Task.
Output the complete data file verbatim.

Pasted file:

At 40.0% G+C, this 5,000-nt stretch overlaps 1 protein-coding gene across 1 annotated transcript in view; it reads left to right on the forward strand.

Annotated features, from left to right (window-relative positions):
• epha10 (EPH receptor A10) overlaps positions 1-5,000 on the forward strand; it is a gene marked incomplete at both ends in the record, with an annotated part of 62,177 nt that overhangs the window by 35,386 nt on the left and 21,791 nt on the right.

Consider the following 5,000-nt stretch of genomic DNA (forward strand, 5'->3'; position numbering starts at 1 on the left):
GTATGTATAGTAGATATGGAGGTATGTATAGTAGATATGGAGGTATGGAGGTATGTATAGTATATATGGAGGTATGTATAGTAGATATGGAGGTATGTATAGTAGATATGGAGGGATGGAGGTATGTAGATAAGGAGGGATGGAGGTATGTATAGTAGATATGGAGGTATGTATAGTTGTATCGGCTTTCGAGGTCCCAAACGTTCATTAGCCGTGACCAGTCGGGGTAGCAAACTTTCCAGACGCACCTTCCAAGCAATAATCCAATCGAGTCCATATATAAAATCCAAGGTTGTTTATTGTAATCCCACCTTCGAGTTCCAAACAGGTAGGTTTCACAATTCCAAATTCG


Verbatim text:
At 40.0% G+C, this 5,000-nt stretch overlaps 1 protein-coding gene across 1 annotated transcript in view; it reads left to right on the forward strand.

Annotated features, from left to right (window-relative positions):
• epha10 (EPH receptor A10) overlaps positions 1-5,000 on the forward strand; it is a gene marked incomplete at both ends in the record, with an annotated part of 62,177 nt that overhangs the window by 35,386 nt on the left and 21,791 nt on the right.

Consider the following 5,000-nt stretch of genomic DNA (forward strand, 5'->3'; position numbering starts at 1 on the left):
GTATGTATAGTAGATATGGAGGTATGTATAGTAGATATGGAGGTATGGAGGTATGTATAGTATATATGGAGGTATGTATAGTAGATATGGAGGTATGTATAGTAGATATGGAGGGATGGAGGTATGTAGATAAGGAGGGATGGAGGTATGTATAGTAGATATGGAGGTATGTATAGTTGTATCGGCTTTCGAGGTCCCAAACGTTCATTAGCCGTGACCAGTCGGGGTAGCAAACTTTCCAGACGCACCTTCCAAGCAATAATCCAATCGAGTCCATATATAAAATCCAAGGTTGTTTATTGTAATCCCACCTTCGAGTTCCAAACAGGTAGGTTTCACAATTCCAAATTCG